TOPEKA, Kan. (AP) — A state mental hospital in eastern Kansas has regained federal certification for one of its housing units after working for two years to address safety issues and making extensive renovations to lessen the risk of patient suicides.
Officials at the Kansas Department for Aging and Disability Services confirmed Tuesday that Osawatomie State Hospital, about 50 miles (80 kilometers) southwest of Kansas City, had passed its second federal inspection within four months. Secretary Tim Keck granted an exclusive interview to The Associated Press before the agency’s official announcement.
“It’s been a heavy lift,” Keck said. “I’m over the moon with excitement.”
The federal Centers for Medicare and Medicaid Services’ decision in December 2015 to revoke the hospital’s certification was costing Kansas up to $1 million a month in federal funds. Keck said it’s not clear exactly how much of that funding will come back, though it’s likely to be between 40 percent and 50 percent.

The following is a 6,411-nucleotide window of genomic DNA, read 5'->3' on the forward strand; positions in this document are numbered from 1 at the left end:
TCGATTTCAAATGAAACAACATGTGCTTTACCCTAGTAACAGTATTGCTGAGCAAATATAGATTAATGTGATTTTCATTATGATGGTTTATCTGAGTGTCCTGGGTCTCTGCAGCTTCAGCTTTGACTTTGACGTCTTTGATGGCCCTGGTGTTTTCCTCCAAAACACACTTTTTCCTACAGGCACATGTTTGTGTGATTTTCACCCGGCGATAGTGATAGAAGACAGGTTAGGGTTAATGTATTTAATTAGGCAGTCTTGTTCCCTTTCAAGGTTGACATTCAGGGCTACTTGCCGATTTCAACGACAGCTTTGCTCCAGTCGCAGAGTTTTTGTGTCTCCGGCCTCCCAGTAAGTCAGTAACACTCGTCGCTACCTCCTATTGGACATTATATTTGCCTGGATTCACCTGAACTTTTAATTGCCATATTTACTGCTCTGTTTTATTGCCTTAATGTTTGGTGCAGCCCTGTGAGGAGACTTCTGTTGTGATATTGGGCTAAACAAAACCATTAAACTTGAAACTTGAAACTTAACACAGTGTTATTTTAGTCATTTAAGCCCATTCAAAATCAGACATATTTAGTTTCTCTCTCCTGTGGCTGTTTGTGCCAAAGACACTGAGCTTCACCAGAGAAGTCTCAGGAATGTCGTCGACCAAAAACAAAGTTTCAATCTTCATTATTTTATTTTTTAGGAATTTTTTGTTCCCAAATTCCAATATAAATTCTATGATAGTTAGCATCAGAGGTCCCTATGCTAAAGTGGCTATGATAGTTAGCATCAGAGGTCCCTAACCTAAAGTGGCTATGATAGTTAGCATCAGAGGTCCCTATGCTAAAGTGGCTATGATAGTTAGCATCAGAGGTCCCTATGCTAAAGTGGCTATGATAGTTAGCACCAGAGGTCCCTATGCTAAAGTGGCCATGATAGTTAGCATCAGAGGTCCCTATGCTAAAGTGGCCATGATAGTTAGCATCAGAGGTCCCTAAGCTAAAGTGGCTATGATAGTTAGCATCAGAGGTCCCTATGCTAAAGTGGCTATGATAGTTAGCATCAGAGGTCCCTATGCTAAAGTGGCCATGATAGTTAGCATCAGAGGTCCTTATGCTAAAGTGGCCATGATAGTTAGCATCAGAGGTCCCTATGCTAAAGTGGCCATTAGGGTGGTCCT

The decertification came after federal surveyors described a “systemic failure” to protect suicidal patients, adequately supervise care and perform required safety checks. The decision also came after a staff member reported being raped by a patient.
The hospital passed surveys conducted in August and after Thanksgiving. The state received notice of the recertification late Monday.
The recertification applies to a 60-bed unit at the hospital, which has been housing 150 patients and now has a capacity for 158. The unit is being managed separately from the rest of the hospital, with its own CEO, and it underwent $1.3 million in renovations to replace furniture and fixtures that would allow patients to hang or strangle themselves.
The state also boosted wages for workers to lessen staff vacancies. The state also revised treatment for patients to focus more on each person individually, which hospital officials said was possible with staffing improvements.